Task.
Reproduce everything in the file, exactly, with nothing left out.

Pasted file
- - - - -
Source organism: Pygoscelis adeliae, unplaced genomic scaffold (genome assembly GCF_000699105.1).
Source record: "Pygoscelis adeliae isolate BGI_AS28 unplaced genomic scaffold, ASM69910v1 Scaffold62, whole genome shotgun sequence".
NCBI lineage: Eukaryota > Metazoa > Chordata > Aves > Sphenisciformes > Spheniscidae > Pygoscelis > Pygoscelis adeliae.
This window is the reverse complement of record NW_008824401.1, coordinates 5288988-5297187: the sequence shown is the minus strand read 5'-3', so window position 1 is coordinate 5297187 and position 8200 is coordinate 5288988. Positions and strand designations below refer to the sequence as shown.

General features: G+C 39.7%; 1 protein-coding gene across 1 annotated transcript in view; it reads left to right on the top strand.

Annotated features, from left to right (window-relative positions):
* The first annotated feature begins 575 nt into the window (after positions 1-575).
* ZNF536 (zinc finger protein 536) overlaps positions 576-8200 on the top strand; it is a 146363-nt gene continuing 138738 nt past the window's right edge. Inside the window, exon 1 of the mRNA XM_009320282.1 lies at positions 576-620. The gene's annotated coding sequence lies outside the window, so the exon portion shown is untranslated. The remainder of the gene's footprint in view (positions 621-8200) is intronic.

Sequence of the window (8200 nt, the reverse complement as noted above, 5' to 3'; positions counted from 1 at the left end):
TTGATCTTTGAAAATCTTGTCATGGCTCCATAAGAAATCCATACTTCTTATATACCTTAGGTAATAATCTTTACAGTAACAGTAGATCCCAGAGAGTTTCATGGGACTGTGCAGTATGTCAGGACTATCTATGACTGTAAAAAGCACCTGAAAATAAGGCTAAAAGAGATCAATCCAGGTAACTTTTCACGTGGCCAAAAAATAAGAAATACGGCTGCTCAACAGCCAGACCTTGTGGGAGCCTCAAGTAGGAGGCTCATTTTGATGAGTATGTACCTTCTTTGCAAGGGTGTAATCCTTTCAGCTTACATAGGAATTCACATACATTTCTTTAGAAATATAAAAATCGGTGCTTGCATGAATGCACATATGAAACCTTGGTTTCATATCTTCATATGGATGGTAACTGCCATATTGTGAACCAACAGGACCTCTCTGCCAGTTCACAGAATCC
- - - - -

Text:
Source organism: Pygoscelis adeliae, unplaced genomic scaffold (genome assembly GCF_000699105.1).
Source record: "Pygoscelis adeliae isolate BGI_AS28 unplaced genomic scaffold, ASM69910v1 Scaffold62, whole genome shotgun sequence".
NCBI lineage: Eukaryota > Metazoa > Chordata > Aves > Sphenisciformes > Spheniscidae > Pygoscelis > Pygoscelis adeliae.
This window is the reverse complement of record NW_008824401.1, coordinates 5288988-5297187: the sequence shown is the minus strand read 5'-3', so window position 1 is coordinate 5297187 and position 8200 is coordinate 5288988. Positions and strand designations below refer to the sequence as shown.

General features: G+C 39.7%; 1 protein-coding gene across 1 annotated transcript in view; it reads left to right on the top strand.

Annotated features, from left to right (window-relative positions):
* The first annotated feature begins 575 nt into the window (after positions 1-575).
* ZNF536 (zinc finger protein 536) overlaps positions 576-8200 on the top strand; it is a 146363-nt gene continuing 138738 nt past the window's right edge. Inside the window, exon 1 of the mRNA XM_009320282.1 lies at positions 576-620. The gene's annotated coding sequence lies outside the window, so the exon portion shown is untranslated. The remainder of the gene's footprint in view (positions 621-8200) is intronic.

Sequence of the window (8200 nt, the reverse complement as noted above, 5' to 3'; positions counted from 1 at the left end):
TTGATCTTTGAAAATCTTGTCATGGCTCCATAAGAAATCCATACTTCTTATATACCTTAGGTAATAATCTTTACAGTAACAGTAGATCCCAGAGAGTTTCATGGGACTGTGCAGTATGTCAGGACTATCTATGACTGTAAAAAGCACCTGAAAATAAGGCTAAAAGAGATCAATCCAGGTAACTTTTCACGTGGCCAAAAAATAAGAAATACGGCTGCTCAACAGCCAGACCTTGTGGGAGCCTCAAGTAGGAGGCTCATTTTGATGAGTATGTACCTTCTTTGCAAGGGTGTAATCCTTTCAGCTTACATAGGAATTCACATACATTTCTTTAGAAATATAAAAATCGGTGCTTGCATGAATGCACATATGAAACCTTGGTTTCATATCTTCATATGGATGGTAACTGCCATATTGTGAACCAACAGGACCTCTCTGCCAGTTCACAGAATCC